What Your Credit Report Says About You

So who compiles your credit report? A credit bureau (also called a credit reporting agency) gathers, maintains, and sells information about your credit history. It collects information about your payment habits from banks, savings and loans, credit unions, finance companies, and retailers. That information is gathered into credit reports that are used by creditors and lenders.

What Information Is On My Credit Report?

Your credit report contains your credit history. It includes all of your loan and credit card accounts with specific account information, such as the date opened, credit limit or loan amount, balance, and monthly payment. It also includes late payments, bankruptcies, liens, and collection agency attempts to collect past due amounts.

What a Good Credit Score Means for Your Finances

It’s important to maintain a good credit history. A good credit history means a good credit score. A good credit score means you’re a “good risk” to lenders which makes you eligible for better mortgage rates. A poor credit history and/or score sends a message to lenders that you’re not a good risk which subjects you to higher rates. Higher rates mean higher payments. It’s also possible to be denied credit if the score is low enough.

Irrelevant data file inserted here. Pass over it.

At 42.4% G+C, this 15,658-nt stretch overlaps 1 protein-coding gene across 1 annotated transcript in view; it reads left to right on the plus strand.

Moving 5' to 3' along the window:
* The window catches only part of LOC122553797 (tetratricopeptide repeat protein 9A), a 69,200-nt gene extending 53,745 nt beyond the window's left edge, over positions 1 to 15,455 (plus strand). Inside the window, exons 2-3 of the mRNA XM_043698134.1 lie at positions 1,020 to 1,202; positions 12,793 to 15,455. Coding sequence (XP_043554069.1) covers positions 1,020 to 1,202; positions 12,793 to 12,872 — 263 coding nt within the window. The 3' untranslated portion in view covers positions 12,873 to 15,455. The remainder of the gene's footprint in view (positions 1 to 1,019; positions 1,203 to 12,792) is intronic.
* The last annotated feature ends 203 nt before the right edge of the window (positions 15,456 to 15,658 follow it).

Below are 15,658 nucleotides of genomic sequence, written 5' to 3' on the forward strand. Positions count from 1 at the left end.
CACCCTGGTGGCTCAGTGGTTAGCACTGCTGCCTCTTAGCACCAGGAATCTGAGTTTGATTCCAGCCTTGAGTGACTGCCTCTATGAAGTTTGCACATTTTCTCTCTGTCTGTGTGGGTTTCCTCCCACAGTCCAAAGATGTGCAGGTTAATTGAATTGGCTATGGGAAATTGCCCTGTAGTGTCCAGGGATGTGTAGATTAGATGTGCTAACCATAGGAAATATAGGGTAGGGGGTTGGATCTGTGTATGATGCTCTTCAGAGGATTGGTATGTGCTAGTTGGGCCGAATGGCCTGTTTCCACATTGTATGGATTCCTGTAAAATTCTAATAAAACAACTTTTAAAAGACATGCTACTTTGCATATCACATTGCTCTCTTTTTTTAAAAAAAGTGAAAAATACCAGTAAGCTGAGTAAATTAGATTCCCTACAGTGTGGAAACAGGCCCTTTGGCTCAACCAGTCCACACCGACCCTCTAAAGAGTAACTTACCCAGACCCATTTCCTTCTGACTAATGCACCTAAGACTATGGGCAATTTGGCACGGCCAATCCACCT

It’s important to review your credit report. Financial experts advise to check your credit report once a year for inaccuracies. A 2004 Federal law now means that you can now receive a free copy of your credit report every year from each of the three major credit reporting agencies. Or you can check out Quizzle.com, where you can get both a free credit report and free credit score, no strings attached. Need help improving your credit? No problem! Quizzle’s Credit Personal Trainer will show you what it takes to achieve your credit potential.

Less than Perfect Credit? You Still Have Options.

If your credit score isn’t as high as you’d like, be sure to check out your FHA Loan options. FHA Loans are popular, secure choices among homeowners of all credit types because they were created by the Federal Housing Administration. FHA loans require a small down payment and offer the most choices for refinancing, especially with cash out. FHA loans don’t have the same income and credit requirements as conventional loans. If you’ve been told your income or credit is too low for a conventional mortgage, take a look at FHA. You can still get the benefits of FHA’s low rates and secure monthly payments.

Bottom Line

The bottom line is that you should do everything possible to maintain a good credit history to keep your score high. The higher your credit score, the more loan options you’ll have when it’s time to get a mortgage. If your credit report contains a few blemishes, don’t worry. There are many valuable resources where you can learn what you can do to improve your credit like Quizzle.com and the Guide to Managing Your Credit.

Credit Bureaus

Information Service Center
P.O. Box 740241
Atlanta, GA 30374-0241

Experian (TRW)
National Consumer Assistance Center
P.O. Box 949
Allen, TX 75013-0949

Trans Union Corporation
Customer Disclosure Center
P.O. Box 390
Springfield, PA 19064-0390

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